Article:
At a meeting in Rome on March 25, 1957, the government leaders of the Federal Republic of Germany, the Benelux countries, France, and Italy signed a treaty on founding a European Economic Community (EEC) and a European Atomic Energy Commission (EURATOM). The EEC member states were striving for a common European market for all products and services, a kind of union that went above and beyond the European Coal and Steel Community founded in April 1951. Over the long term, all internal tariffs were to be abolished within the EEC. In addition to the economic significance of advances in Western European integration, there was also an important political dimension that should be stressed. Here, the collaboration between France and Germany was particularly crucial. EURATOM aimed to create an internal market for nuclear energy and to advance through joint efforts cost-intensive research into the peaceful use of nuclear energy .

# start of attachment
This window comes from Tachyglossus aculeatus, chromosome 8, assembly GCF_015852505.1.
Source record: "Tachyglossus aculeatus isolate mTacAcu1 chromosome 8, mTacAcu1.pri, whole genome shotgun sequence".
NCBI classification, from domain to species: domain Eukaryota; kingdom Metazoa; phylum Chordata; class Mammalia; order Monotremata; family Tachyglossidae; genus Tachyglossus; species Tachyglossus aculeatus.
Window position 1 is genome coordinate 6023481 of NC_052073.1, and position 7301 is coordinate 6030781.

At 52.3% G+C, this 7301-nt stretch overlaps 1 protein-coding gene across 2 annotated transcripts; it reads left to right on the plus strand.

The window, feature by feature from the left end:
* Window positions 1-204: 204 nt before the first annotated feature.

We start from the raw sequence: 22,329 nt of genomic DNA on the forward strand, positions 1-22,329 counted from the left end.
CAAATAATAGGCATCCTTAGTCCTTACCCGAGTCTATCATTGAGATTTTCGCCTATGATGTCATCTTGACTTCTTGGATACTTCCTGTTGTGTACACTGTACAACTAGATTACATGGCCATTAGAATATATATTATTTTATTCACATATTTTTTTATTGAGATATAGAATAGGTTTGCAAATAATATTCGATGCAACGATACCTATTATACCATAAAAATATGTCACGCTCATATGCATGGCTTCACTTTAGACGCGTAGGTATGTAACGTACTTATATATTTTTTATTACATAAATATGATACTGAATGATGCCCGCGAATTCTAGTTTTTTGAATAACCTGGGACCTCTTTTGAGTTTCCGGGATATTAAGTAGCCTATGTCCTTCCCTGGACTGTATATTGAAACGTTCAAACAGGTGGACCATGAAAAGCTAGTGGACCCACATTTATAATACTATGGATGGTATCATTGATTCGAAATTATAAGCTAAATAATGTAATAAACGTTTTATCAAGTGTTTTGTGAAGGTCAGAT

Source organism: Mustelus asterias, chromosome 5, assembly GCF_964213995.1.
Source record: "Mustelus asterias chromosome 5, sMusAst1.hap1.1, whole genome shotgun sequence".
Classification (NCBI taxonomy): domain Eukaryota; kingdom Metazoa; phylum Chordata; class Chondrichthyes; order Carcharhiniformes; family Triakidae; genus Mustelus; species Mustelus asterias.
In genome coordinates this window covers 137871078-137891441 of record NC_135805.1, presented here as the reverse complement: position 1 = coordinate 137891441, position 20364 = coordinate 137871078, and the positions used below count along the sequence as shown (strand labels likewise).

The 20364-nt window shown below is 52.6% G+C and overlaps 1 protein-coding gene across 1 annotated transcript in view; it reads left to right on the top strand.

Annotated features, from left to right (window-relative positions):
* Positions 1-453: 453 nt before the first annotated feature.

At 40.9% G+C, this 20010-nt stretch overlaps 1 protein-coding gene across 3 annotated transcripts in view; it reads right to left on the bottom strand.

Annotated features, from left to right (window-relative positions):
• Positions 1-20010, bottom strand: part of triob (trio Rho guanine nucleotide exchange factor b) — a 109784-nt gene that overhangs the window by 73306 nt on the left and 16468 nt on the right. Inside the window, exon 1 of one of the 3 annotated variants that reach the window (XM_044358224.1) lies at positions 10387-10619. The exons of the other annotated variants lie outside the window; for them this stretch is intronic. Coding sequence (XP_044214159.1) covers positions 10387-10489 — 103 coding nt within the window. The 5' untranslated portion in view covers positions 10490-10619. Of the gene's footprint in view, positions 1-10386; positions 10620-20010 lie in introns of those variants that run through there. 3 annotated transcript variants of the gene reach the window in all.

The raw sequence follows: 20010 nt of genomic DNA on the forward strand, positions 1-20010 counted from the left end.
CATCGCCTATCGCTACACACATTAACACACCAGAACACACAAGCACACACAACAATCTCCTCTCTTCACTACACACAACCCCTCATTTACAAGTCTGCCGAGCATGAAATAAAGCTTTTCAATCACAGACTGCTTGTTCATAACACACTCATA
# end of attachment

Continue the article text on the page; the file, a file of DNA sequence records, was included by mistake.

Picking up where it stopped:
From left to right: Paul-Henri Spaak and Jean-Charles Snoy (Belgium), Christian Pineau and Maurice Faure (France), Konrad Adenauer und Walter Hallstein (Federal Republic of Germany), Antonio Segni and Gaetano Martino (Italy), Joseph Bech (Luxembourg), Joseph Luns and Johannes L. Homan (Netherlands).